| A Is for Aviator
HOW IT WORKS
As an introduction to A Is for
Aviator, community helper books are used for guided reading.
A KWL model helps determine the students’ prior knowledge of
aviators/pilots, and the completed charts are prominently
displayed in the classroom. An ongoing word wall is
developed with vocabulary words on the topic (i.e.,
scientist, experiment, spacecraft, control tower, air
traffic controller, and compass). The students create their
own creative/artistic models of astronauts and pilots.
This study began while the space shuttle
Columbia was in flight. Students discussed how the
astronauts/scientists on board conducted scientific
experiments and the nature of these activities during space
flight. They learned basic research skills via daily
newspapers, National Geographic magazines, and television
coverage of the flight. Models of the shuttle were created
to emphasize the different components of the spacecraft such
as booster rockets, heat shields, computers, etc., and the
importance of each part in relation to the astronaut’s
scientific responsibilities. During the orienteering
lessons, the children learned primary directions using a
“hands-on” approach. They walked around the classroom and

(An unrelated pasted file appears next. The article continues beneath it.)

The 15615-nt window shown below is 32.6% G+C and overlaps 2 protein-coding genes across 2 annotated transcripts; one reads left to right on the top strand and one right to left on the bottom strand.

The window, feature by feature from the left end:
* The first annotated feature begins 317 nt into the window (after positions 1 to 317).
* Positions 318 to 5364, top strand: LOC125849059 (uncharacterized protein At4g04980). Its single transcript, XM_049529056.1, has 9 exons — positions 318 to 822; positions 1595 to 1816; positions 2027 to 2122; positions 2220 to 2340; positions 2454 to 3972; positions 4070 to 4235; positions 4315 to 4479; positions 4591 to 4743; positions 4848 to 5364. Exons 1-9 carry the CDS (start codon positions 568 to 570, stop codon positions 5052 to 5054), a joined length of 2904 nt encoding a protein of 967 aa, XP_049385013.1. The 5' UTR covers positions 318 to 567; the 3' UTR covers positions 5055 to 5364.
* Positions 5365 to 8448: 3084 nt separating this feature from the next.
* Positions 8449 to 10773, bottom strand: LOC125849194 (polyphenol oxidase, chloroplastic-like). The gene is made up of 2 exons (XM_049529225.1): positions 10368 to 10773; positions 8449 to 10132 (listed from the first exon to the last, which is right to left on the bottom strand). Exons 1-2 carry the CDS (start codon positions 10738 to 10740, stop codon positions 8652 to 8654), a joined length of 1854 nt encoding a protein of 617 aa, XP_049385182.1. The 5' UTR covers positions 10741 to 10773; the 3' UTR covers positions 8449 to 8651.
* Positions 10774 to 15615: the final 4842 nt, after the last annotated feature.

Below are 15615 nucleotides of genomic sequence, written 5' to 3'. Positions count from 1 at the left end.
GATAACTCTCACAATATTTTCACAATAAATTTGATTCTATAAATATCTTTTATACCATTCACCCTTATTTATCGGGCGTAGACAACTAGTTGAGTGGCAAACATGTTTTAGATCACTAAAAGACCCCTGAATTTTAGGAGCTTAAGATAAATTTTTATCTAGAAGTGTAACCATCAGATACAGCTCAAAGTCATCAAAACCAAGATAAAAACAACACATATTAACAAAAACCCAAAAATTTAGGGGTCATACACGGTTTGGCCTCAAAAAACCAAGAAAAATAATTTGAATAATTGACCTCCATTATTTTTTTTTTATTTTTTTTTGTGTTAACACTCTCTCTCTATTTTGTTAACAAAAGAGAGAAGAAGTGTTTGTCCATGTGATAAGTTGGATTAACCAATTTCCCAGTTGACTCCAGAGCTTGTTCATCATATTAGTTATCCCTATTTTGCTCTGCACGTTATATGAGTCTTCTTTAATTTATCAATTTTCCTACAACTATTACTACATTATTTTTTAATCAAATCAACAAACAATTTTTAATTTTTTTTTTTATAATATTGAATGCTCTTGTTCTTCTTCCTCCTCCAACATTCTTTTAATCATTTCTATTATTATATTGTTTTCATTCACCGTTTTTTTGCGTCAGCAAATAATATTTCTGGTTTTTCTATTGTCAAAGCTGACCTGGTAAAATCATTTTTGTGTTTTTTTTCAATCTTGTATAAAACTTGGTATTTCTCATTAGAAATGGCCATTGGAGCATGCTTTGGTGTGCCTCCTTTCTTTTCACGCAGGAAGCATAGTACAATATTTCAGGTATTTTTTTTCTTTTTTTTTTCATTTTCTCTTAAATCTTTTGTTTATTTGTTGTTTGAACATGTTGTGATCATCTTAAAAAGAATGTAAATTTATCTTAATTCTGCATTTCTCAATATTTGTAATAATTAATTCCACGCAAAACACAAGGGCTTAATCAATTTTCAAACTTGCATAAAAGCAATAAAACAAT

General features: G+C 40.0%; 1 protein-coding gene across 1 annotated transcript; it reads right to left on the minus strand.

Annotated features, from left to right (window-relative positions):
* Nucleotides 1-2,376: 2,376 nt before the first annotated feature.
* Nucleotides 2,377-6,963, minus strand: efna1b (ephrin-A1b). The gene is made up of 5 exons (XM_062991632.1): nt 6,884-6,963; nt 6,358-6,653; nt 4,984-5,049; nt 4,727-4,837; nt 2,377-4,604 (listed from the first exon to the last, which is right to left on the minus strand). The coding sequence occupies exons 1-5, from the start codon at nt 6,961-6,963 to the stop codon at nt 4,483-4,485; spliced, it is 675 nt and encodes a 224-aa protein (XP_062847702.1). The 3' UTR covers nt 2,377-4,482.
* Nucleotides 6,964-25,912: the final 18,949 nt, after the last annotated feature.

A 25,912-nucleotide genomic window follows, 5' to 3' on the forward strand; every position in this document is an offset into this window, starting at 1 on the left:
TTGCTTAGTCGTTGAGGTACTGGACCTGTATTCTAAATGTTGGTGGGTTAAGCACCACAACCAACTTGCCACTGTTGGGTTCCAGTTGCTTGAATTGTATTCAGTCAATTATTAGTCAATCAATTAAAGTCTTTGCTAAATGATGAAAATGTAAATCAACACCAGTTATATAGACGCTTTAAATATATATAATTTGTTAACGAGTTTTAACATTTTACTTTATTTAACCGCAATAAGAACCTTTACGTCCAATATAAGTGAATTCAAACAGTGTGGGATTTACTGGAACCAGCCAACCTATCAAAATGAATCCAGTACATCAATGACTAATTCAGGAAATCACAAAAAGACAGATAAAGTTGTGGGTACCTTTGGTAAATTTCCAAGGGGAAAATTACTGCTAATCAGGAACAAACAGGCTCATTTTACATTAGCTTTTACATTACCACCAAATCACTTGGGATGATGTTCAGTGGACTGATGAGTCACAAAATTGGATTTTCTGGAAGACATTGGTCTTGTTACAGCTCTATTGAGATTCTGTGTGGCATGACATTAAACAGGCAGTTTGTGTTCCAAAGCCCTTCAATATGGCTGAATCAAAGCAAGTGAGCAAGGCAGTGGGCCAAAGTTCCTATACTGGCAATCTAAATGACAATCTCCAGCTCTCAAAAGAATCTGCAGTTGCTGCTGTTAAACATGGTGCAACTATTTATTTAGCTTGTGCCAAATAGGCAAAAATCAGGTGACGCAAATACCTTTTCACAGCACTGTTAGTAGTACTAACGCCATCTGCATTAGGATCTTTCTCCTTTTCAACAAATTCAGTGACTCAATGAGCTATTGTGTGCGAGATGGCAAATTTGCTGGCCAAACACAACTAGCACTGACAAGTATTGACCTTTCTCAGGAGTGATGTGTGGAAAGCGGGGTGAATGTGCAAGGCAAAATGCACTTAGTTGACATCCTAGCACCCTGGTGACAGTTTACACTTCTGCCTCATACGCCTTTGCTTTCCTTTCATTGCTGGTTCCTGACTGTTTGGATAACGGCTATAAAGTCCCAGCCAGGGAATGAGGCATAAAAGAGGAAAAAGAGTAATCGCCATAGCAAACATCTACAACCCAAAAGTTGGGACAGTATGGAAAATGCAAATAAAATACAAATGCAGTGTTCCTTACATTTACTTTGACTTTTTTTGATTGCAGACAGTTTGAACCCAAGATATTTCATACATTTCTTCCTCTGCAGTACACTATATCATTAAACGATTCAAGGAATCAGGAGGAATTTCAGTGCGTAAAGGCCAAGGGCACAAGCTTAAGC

the block equipped with their own functioning professional
compasses. They truly felt like junior aviators, and became
painfully aware of current events when the Columbia
exploded. Interactive writing was used to record their
thoughts and feelings, and they also drew pictures. These
pictures and a class letter were sent to the families of the
fallen astronauts. Individual books for each child on
astronauts and pilots were created with the use of a
computer, utilizing scientific vocabulary and concepts. The
students read and illustrated each page of their spirally
bound teacher-created books.
Ten 6- to 8-year-old special education students with a
variety of handicapping conditions and readiness to first
grade levels actively participated. This program can easily
be adapted for older special education students and a
lower-grade general education population.
Donna Rose McNamara has taught special education students in
New York City for 14 years and has a master’s degree in deaf
education. She received an IMPACT II Adaptor Grant in 2002.
This is her first year conducting this program. Two
paraprofessionals and NYU student Kristen Cappadona
WHAT YOU NEED
Compasses, art supplies, and books on maps, astronauts,
pilots, airports, and planes are useful. Newspapers,
magazines, a globe, and United States and world maps are
vital visual information sources.
The class experienced a wealth of meaningful knowledge and
took great pride in their work. They were exposed to
scientific concepts and vocabulary, current events, map
skills, literary selections, and creative art experiences.
After the compass study, they made the connection of the
importance of scientific precision in flight. Their newly
gained knowledge also enabled them to become aware of the
“distinctiveness” of aviators and to communicate with each
other in a more meaningful way.